Soraya Nadia McDonald: I will say there’s probably a very common feminist critique of that, which is that it’s unfair to sort of put this weight on women, to sort of be the keepers of sexuality.

Spike Lee: Aristophanes. He got it right way back in 411 B.C. He knew that when you’re trying to stop a problem, or trying to have an effect, you have to come up with some kind of strategy. . . . If you’re trying to do something, you have to revert to the tactics you have at hand. . . . This feminist thing. So let me ask a question, are you going to stand behind that feminist stance and say why should we women do it? Or are you going to save your children? You don’t want your child to get shot. You don’t want your child to be another Tyshawn Lee, who gets lured into an alleyway and gets executed with two shots to the back of the head.

So what are you going to do? Stand behind this feminism? [Changes his voice to a parodic tone] “Well, as a feminist, I don’t think that women should — ” [Back to his normal voice] No. Uh-uh. As a feminist, you should want, I think correctly, that you should want for murders to stop. As a feminist, you don’t want your daughter, or your son, or any mother to have their children murdered. That’s not part of feminism? I would like to hear the argument from feminists why they should not be asked to do that. In the black community, it’s all hands on deck. It’s all hands on deck. That’s nothing. We get sidetracked into arguments about feminism, or this or that. That’s a distraction.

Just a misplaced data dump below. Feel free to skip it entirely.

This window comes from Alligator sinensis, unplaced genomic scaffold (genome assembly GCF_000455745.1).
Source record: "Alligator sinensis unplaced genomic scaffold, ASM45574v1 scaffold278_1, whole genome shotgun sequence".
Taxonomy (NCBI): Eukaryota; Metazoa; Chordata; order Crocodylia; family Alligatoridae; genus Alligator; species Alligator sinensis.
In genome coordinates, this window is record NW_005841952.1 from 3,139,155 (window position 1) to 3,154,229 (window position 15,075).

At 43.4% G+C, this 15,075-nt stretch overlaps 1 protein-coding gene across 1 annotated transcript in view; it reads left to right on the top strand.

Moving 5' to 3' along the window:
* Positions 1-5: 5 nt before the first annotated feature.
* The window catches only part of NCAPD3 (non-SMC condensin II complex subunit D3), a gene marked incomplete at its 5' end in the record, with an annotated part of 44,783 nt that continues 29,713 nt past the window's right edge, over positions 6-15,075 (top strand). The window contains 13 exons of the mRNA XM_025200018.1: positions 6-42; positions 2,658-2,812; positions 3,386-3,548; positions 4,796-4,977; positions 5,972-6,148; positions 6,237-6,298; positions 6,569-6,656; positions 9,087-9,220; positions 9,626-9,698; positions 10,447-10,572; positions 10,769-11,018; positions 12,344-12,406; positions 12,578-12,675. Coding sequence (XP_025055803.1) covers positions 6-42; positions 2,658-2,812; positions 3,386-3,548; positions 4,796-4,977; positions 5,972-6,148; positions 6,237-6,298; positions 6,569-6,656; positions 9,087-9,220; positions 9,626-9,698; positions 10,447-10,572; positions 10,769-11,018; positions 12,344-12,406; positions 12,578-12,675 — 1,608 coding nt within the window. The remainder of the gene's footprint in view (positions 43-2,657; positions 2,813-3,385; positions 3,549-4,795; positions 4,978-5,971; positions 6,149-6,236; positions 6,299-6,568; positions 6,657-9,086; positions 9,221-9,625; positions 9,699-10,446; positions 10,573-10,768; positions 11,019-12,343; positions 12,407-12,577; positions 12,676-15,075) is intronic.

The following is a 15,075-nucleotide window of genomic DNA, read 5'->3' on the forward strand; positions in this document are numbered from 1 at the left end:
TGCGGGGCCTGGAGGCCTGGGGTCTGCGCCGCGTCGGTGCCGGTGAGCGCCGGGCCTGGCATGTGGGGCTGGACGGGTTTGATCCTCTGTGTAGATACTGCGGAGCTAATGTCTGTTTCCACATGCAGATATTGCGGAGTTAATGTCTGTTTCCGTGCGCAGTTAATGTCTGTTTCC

Alyssa Rosenberg: You said earlier that you think audiences don’t understand satire.

Spike Lee: Some. Shooting “Bamboozled,” the character, the first thing he says is to give the Webster’s definition. Go back to the beginning of “Bamboozled.” Damon Wayans as Pierre Delacroix. He starts the movie with giving the Webster’s definition of satire. I thought I didn’t have to do that anymore!

Alyssa Rosenberg: Do you think audiences have become more rigid and less nuanced in their reading of satire?

Spike Lee: They’re just seeing the same movies all the time. Hollywood, there’s less variety of the films that are being made today versus in the past. So they’re seeing the same thing again and again, being spoon-fed the same thing again and again. And more explosions. Louder explosions. More special effects. And so when something, here’s an analogy: If you’re eating the same thing every day, and someone places something in front of you that’s not the same diet you’ve been eating, your palate, it’s different.